The world’s nights are getting alarmingly bright. A German-led term reported that light pollution is threatening darkness almost everywhere. The transition from sodium lights to LEDs, the so-called “lighting revolution”, was supposed to reduce energy consumption and bring back starry skies, but new satellite data indicate it’s not working out that way. Artificially bright night skies can create a whole host of health concerns for wildlife and humans.
Farming is hard work, and prehistoric women in Central Europe—who tilled and harvested fields, ground grain, and hauled crops without help from modern equipment—likely had the muscles to prove it. New research looking at the bone strength of European women living through the first 6,000 years of farming suggests they had quite the work ethic.
The concept of floating cities may sound like something from a science fiction novel, but it could become a reality by 2020. Seasteading Institute, a San Francisco-based nonprofit has been developing this idea since the foundation of the organization in 2008, and it has reached an agreement with the government of French Polynesia to begin testing in its waters.
Before the arrival of the sweltering summer in Japan, “melt-proof” ice cream has been launched. These special popsicles are ready to take on the summer heat without breaking a sweat. The ice creams comes from two different developers and both will be sold in Kanazawa City, the city with the highest expenditure on ice cream in Ishikawa Prefecture.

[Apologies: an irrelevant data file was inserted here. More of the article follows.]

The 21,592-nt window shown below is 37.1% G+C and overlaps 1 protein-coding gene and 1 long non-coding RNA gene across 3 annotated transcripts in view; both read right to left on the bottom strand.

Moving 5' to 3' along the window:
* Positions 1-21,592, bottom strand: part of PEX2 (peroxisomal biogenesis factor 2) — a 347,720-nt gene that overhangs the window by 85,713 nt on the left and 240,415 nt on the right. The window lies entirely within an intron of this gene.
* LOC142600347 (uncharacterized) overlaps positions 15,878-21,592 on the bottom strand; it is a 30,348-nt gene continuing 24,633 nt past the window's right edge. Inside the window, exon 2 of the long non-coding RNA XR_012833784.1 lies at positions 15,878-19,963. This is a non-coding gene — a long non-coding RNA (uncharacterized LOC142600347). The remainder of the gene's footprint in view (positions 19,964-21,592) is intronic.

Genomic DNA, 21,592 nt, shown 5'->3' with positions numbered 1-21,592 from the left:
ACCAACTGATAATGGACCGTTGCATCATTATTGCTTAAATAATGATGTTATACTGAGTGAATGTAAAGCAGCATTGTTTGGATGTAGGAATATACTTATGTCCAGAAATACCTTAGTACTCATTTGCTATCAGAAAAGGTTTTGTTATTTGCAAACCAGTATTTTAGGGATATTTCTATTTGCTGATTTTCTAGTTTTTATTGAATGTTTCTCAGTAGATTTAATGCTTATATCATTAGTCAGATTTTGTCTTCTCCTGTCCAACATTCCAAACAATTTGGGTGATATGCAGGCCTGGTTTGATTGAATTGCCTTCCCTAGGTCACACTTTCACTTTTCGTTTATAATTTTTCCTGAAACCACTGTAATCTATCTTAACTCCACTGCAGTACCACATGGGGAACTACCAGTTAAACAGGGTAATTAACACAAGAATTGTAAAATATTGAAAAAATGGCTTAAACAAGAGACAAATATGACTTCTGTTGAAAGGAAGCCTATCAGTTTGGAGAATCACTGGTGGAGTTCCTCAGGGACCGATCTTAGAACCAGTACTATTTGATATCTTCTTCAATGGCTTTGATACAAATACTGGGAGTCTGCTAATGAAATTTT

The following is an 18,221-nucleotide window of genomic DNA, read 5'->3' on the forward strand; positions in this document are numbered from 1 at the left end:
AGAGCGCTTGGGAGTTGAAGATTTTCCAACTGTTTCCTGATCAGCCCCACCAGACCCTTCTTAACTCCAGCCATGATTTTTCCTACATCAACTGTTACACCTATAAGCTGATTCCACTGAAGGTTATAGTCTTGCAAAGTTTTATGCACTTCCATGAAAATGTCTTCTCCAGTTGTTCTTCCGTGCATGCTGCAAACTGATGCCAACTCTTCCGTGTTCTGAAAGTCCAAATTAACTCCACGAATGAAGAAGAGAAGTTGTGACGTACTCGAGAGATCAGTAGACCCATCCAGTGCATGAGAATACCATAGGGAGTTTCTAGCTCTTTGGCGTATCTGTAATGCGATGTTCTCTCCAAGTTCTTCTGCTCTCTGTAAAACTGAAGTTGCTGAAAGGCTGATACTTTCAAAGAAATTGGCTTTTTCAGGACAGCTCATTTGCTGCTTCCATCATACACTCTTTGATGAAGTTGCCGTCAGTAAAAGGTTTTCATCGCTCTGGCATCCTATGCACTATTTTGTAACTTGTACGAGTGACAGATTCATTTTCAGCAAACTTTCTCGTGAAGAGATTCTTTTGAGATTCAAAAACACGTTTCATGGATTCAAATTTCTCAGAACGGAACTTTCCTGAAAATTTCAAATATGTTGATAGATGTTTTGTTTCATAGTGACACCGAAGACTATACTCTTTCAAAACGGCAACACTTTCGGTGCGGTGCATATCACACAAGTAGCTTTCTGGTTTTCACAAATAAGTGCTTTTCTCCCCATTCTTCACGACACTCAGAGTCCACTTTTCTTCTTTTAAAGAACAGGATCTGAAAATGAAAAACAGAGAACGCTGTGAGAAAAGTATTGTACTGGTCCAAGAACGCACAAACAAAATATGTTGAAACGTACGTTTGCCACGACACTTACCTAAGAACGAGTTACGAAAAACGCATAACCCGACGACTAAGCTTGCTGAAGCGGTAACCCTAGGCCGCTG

Five years after beginning its very long journey, NASA’s Juno spacecraft has sent back photos and scientific data of Jupiter for the first time. For centuries it was known that Jupiter, the largest planet of the solar system, was strange and weird. But we may have underestimated just how weird. The gas giant has a lumpy magnetic field, polar storms as big as Earth, and auroras are unlike anything scientists have ever seen.
As a part of Skyglow Project, two filmmakers are producing a set of stunning timelapse videos to point out to the problem of light pollution. In collaboration with the International Dark Sky Association, Skyglow’s two-person team has recorded some of the most stunning views of the night sky in recent memory.
High-speed cameras are certainly useful for slow motion, but they can also find their application in science. Elias Kristensson and Andreas Ehn, researchers at Swedish Lund University, have revealed the world’s fastest high-speed camera. It’s able to capture as many as five trillion frames per second, fast enough to visualize the movement of light.